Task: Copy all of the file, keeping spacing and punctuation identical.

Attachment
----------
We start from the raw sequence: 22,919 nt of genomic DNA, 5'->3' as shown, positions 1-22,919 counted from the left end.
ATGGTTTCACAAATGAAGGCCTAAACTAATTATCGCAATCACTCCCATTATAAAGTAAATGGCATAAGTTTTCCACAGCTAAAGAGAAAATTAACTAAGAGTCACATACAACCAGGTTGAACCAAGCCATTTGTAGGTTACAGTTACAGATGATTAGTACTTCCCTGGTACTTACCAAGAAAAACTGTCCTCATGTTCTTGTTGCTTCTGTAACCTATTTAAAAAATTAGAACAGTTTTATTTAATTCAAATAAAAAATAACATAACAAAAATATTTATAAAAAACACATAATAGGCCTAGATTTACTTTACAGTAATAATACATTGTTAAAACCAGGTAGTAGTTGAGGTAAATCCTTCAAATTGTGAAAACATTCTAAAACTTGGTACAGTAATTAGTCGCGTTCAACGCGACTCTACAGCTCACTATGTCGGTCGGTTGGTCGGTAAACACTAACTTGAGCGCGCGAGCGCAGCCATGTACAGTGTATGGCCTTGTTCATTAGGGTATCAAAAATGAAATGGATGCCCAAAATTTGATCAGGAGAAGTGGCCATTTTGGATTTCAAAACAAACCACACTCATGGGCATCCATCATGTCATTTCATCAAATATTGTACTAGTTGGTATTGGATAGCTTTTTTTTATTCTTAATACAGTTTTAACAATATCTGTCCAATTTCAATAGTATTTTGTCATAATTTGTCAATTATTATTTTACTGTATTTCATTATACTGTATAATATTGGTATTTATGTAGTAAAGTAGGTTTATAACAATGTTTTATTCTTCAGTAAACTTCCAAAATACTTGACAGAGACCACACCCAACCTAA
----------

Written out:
We start from the raw sequence: 22,919 nt of genomic DNA, 5'->3' as shown, positions 1-22,919 counted from the left end.
ATGGTTTCACAAATGAAGGCCTAAACTAATTATCGCAATCACTCCCATTATAAAGTAAATGGCATAAGTTTTCCACAGCTAAAGAGAAAATTAACTAAGAGTCACATACAACCAGGTTGAACCAAGCCATTTGTAGGTTACAGTTACAGATGATTAGTACTTCCCTGGTACTTACCAAGAAAAACTGTCCTCATGTTCTTGTTGCTTCTGTAACCTATTTAAAAAATTAGAACAGTTTTATTTAATTCAAATAAAAAATAACATAACAAAAATATTTATAAAAAACACATAATAGGCCTAGATTTACTTTACAGTAATAATACATTGTTAAAACCAGGTAGTAGTTGAGGTAAATCCTTCAAATTGTGAAAACATTCTAAAACTTGGTACAGTAATTAGTCGCGTTCAACGCGACTCTACAGCTCACTATGTCGGTCGGTTGGTCGGTAAACACTAACTTGAGCGCGCGAGCGCAGCCATGTACAGTGTATGGCCTTGTTCATTAGGGTATCAAAAATGAAATGGATGCCCAAAATTTGATCAGGAGAAGTGGCCATTTTGGATTTCAAAACAAACCACACTCATGGGCATCCATCATGTCATTTCATCAAATATTGTACTAGTTGGTATTGGATAGCTTTTTTTTATTCTTAATACAGTTTTAACAATATCTGTCCAATTTCAATAGTATTTTGTCATAATTTGTCAATTATTATTTTACTGTATTTCATTATACTGTATAATATTGGTATTTATGTAGTAAAGTAGGTTTATAACAATGTTTTATTCTTCAGTAAACTTCCAAAATACTTGACAGAGACCACACCCAACCTAA